The proposed move of medical waste handler Stericycle from North Salt Lake to Tooele County has taken a turn down a bad road and the Utah Division of Air Quality is behind the wheel.
And if the DAQ runs into a ditch, Tooele County shouldn’t offer any roadside help. The state agency has sold out the county cheap for Stericycle’s and the Wasatch Front’s benefit.
As we reported last week, the DAQ and the air quality control board announced that it had reached a $2.3 million settlement with Stericycle for allegedly emitting more pollutants from the company incinerator’s smokestack than its permit allows.
The $2.3 million fine against Stericycle is apparently a fair and appropriate penalty in response to the company’s alleged temporary failure in 2013 to operate within the parameters of its permit. But what isn’t fair and appropriate is the fine print in the settlement: Stericycle will only have to pay about half of the penalty if the company follows through with its plan to relocate to Tooele County. But to get the deal, Stericycle has to complete the move in three years.
It is understood negotiation often comes into play when permitting agencies levy fines against companies that violate environmental laws. It is also understood Gov. Gary Herbert, the DAQ and the Utah Legislature want Stericycle off the Wasatch Front as quickly as possible. But the DAQ’s offer to cut the penalty in half if Stericycle makes an expedient exit to Tooele County is much more than creative bargaining. To us, it is an egregious and reckless incentive that exceeds the penalty and compliance intent of such fines.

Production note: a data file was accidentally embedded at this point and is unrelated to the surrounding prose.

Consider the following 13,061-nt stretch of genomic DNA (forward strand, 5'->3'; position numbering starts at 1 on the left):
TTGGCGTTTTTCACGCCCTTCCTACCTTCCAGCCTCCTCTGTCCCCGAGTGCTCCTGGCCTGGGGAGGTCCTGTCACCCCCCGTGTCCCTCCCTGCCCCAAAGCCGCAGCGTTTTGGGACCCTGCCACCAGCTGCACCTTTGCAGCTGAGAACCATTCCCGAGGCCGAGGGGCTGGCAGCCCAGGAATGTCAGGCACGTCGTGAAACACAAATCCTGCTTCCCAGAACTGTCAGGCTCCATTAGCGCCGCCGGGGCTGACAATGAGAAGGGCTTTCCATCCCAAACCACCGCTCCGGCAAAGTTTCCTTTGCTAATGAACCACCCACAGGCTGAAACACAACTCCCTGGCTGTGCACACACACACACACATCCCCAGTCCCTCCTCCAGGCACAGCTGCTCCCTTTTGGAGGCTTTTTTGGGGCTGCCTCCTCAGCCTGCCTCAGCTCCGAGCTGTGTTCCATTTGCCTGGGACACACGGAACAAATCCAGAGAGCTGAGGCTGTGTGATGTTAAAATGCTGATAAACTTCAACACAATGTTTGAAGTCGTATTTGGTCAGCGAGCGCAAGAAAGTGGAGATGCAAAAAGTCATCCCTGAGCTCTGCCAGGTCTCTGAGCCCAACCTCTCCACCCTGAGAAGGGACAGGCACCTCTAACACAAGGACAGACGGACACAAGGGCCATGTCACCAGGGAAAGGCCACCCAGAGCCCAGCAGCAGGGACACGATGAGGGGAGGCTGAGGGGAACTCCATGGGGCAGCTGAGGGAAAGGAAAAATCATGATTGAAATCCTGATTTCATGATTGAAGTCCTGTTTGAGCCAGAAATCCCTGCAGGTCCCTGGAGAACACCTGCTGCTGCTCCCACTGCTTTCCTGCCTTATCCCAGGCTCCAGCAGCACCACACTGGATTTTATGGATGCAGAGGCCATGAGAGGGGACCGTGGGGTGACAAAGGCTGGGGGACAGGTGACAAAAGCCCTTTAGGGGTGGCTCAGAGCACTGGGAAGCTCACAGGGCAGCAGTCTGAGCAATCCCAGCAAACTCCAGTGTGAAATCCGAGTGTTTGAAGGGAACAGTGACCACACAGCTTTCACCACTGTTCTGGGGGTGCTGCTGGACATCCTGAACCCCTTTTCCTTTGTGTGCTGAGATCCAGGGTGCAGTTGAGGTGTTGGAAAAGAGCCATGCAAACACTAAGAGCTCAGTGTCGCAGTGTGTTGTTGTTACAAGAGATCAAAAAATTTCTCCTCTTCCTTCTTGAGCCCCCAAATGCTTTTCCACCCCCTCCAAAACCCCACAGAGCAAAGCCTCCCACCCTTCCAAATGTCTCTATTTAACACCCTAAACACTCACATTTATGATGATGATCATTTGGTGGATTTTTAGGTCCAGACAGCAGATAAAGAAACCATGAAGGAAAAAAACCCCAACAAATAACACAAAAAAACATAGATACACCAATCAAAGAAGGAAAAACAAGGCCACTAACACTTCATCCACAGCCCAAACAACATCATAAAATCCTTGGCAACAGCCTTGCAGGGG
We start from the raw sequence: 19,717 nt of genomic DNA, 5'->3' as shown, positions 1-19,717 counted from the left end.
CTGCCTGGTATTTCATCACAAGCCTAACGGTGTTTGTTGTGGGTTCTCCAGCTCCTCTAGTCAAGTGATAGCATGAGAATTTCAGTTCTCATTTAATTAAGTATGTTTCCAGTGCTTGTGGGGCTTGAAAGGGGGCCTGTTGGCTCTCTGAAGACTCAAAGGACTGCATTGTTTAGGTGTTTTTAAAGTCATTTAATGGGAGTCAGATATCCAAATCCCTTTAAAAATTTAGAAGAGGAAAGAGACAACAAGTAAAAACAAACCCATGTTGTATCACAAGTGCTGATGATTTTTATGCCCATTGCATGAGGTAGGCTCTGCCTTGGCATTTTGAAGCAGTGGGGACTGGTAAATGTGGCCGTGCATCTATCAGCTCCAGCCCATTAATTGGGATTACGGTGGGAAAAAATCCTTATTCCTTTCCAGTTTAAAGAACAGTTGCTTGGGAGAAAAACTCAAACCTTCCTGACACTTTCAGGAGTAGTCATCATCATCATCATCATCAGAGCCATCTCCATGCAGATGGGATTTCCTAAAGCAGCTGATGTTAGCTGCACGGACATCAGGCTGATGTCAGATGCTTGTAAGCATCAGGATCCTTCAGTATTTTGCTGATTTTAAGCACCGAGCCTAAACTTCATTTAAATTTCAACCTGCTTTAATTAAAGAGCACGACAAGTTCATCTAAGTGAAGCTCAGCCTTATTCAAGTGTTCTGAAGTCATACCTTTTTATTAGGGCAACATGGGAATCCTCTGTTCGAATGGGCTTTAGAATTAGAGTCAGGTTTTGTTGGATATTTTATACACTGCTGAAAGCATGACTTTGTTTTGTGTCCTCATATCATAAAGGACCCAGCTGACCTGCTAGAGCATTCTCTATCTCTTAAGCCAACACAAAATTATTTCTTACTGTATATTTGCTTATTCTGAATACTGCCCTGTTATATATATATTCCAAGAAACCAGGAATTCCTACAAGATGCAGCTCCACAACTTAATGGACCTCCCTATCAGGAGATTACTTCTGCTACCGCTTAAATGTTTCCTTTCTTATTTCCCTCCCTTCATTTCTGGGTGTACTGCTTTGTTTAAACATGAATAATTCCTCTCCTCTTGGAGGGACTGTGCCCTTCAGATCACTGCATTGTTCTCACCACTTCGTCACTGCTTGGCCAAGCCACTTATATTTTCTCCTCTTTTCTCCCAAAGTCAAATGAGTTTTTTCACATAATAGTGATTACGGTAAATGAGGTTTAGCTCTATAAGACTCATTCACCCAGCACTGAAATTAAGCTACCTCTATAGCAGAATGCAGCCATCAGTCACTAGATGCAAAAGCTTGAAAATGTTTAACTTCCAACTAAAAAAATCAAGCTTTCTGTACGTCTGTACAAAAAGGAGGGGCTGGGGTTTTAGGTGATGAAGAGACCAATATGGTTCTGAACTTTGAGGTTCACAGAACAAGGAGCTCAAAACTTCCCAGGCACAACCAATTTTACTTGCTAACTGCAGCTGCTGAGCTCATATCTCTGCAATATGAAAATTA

Even worse, it is a slap in Tooele County’s face, and may impede the county’s future economic development efforts. Who wants to build a new business or company in a county where the state is willing to let go of $1 million to get a medical waste handler to move there?
And that’s what really hurts. For decades Tooele County has been a willing partner to provide space for hazardous waste industries away from population centers. When Stericycle announced last year its intent to relocate to Tooele County, the proposal was met with only minor local opposition. Last July the Tooele County Planning Commission approved a conditional use permit for a site 20 miles northwest of Grantsville near Rowley.
Adding further insult is the fact that Stericycle can pay the $2.3 million penalty without flinching. Based in Lake Forest, Illinois, Stericycle corporate is publicly traded, has numerous facilities around the globe, more than 18,000 employees, and reportedly had $2.14 billion in revenue last year. Stericycle reportedly earned more than $667 million during this year’s third quarter alone.
The road has not only been paved, but generously greased for Stericycle to quickly move to Tooele County. The company doesn’t need an incentive from the state; what it needs is the DAQ and the Utah Department of Environmental Quality to quickly process the additional permits for the move.
Based on the DAQ’s 50 percent off deal, it appears Stericycle won’t have to wait long. Which is good for Stericycle, but what about Tooele County? Can the DAQ now be trusted to serve as a credible regulatory oversight agency to process Stericycle’s permits — and protect Tooele County citizens, too?
How we wish that question didn’t need to be asked.